progeny


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References in classic literature ?
Yet who can doubt that the very highest state to which a human spirit can attain, in its loftiest aspirations, is its truest and most natural state, and that Drowne was more consistent with himself when he wrought the admirable figure of the mysterious lady, than when he perpetrated a whole progeny of blockheads?
Why, Socialism is the progeny of Romanism and of the Romanistic spirit.
True, the shock of their fall was communicated to the cerebral cells, but they died immediately, before they could have progeny.
Of her own experience she had no memory of the thing happening; but in her instinct, which was the experience of all the mothers of wolves, there lurked a memory of fathers that had eaten their new-born and helpless progeny.
He was twenty, she was eighteen, boy and girl, the pair of them, and made for progeny, healthy and normal, with steady blood pounding through their bodies; and wherever they went together, even on Sunday outings across the bay amongst people who did not know him, eyes were continually drawn to them.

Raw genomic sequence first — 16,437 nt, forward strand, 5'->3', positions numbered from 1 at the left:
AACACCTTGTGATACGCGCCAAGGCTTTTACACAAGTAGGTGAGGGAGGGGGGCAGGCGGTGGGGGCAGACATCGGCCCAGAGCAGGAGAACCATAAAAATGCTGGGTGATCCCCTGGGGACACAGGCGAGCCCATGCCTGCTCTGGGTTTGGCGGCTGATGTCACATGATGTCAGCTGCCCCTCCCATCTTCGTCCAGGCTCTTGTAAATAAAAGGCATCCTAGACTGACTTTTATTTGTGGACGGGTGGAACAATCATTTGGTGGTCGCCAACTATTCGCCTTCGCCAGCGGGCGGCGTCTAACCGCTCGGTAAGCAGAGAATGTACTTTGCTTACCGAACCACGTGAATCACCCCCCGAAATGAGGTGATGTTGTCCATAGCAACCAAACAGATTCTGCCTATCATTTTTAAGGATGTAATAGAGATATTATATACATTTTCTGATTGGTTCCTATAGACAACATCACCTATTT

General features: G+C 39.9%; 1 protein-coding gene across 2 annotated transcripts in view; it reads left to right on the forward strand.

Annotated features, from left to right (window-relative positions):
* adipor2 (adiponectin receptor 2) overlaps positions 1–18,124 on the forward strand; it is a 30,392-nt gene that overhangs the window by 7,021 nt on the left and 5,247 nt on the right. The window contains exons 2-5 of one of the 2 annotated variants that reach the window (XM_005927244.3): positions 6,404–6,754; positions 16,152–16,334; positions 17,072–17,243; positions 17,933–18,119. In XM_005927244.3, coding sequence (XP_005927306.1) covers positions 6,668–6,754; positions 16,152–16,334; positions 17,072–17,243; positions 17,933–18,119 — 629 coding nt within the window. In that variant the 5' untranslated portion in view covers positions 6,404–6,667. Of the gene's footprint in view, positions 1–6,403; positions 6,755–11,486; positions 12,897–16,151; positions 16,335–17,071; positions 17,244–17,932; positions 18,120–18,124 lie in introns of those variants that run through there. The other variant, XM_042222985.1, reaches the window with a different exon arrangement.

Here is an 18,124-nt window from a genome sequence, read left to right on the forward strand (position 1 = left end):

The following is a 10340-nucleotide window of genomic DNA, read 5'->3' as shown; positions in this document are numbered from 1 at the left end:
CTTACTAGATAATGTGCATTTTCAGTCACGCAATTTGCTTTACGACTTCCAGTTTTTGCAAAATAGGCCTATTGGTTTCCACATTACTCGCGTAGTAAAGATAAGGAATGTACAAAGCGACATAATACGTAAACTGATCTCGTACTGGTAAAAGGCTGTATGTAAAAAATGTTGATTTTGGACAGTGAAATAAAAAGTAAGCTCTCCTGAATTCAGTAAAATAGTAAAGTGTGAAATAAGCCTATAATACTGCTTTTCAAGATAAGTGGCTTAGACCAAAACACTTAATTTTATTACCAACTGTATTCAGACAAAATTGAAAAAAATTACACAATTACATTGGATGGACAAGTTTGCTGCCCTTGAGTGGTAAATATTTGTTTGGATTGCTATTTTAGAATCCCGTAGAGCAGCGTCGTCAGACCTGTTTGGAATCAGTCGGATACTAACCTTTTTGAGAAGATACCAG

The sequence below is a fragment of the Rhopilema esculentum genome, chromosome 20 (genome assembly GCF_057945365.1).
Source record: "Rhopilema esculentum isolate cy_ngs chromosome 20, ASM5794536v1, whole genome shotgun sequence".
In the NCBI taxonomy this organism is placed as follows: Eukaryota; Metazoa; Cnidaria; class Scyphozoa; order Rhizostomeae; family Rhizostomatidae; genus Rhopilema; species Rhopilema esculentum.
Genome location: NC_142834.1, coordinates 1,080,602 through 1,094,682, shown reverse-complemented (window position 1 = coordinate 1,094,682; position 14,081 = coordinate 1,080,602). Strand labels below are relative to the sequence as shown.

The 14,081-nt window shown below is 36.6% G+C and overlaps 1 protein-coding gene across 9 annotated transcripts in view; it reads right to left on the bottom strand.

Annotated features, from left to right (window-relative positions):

had progeny they must have nested in accessible places, none of the
This unexpected addition to his worriments in finding places for the progeny of his petroleum and their progeny and their progeny's progeny was too much for the equanimity of a man without a digestion.
I much fear, my poor Diana, that you will leave no progeny in the lunar regions
I should premise that I use the term Struggle for Existence in a large and metaphorical sense, including dependence of one being on another, and including (which is more important) not only the life of the individual, but success in leaving progeny.
Was celebrating in song her fair progeny whose days were to he long, and to know no sickness.
They slept; the young couple governed in the forest, and had a numerous progeny, but they were never boiled, and never came on the silver dishes; so from this they concluded that the manor-house had fallen to ruins, and that all the men in the world were extinct; and as no one contradicted them, so, of course it was so.
Among the shifting, sonorous, pulsing crowd glimpses could be had of Jerry's high hat, battered by the winds and rains of many years; of his nose like a carrot, battered by the frolicsome, athletic progeny of millionaires and by contumacious fares; of his brass-buttoned green coat, admired in the vicinity of McGary's.